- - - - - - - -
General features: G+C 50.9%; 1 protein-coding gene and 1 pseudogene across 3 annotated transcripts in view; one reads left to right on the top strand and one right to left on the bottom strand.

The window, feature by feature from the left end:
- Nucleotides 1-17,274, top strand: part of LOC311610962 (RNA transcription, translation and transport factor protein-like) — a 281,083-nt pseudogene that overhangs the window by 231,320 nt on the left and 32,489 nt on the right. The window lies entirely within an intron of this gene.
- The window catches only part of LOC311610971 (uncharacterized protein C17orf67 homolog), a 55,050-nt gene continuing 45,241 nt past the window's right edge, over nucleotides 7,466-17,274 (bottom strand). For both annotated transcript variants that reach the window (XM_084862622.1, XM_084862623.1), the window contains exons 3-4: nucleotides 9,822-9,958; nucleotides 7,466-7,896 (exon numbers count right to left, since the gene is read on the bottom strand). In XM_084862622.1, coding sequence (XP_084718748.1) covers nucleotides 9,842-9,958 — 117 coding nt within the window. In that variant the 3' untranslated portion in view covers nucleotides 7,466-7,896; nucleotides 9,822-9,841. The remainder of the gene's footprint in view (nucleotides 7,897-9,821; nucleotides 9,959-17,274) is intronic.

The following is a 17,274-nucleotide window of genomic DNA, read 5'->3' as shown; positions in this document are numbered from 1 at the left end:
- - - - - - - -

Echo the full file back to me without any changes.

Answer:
General features: G+C 50.9%; 1 protein-coding gene and 1 pseudogene across 3 annotated transcripts in view; one reads left to right on the top strand and one right to left on the bottom strand.

The window, feature by feature from the left end:
- Nucleotides 1-17,274, top strand: part of LOC311610962 (RNA transcription, translation and transport factor protein-like) — a 281,083-nt pseudogene that overhangs the window by 231,320 nt on the left and 32,489 nt on the right. The window lies entirely within an intron of this gene.
- The window catches only part of LOC311610971 (uncharacterized protein C17orf67 homolog), a 55,050-nt gene continuing 45,241 nt past the window's right edge, over nucleotides 7,466-17,274 (bottom strand). For both annotated transcript variants that reach the window (XM_084862622.1, XM_084862623.1), the window contains exons 3-4: nucleotides 9,822-9,958; nucleotides 7,466-7,896 (exon numbers count right to left, since the gene is read on the bottom strand). In XM_084862622.1, coding sequence (XP_084718748.1) covers nucleotides 9,842-9,958 — 117 coding nt within the window. In that variant the 3' untranslated portion in view covers nucleotides 7,466-7,896; nucleotides 9,822-9,841. The remainder of the gene's footprint in view (nucleotides 7,897-9,821; nucleotides 9,959-17,274) is intronic.

The following is a 17,274-nucleotide window of genomic DNA, read 5'->3' as shown; positions in this document are numbered from 1 at the left end: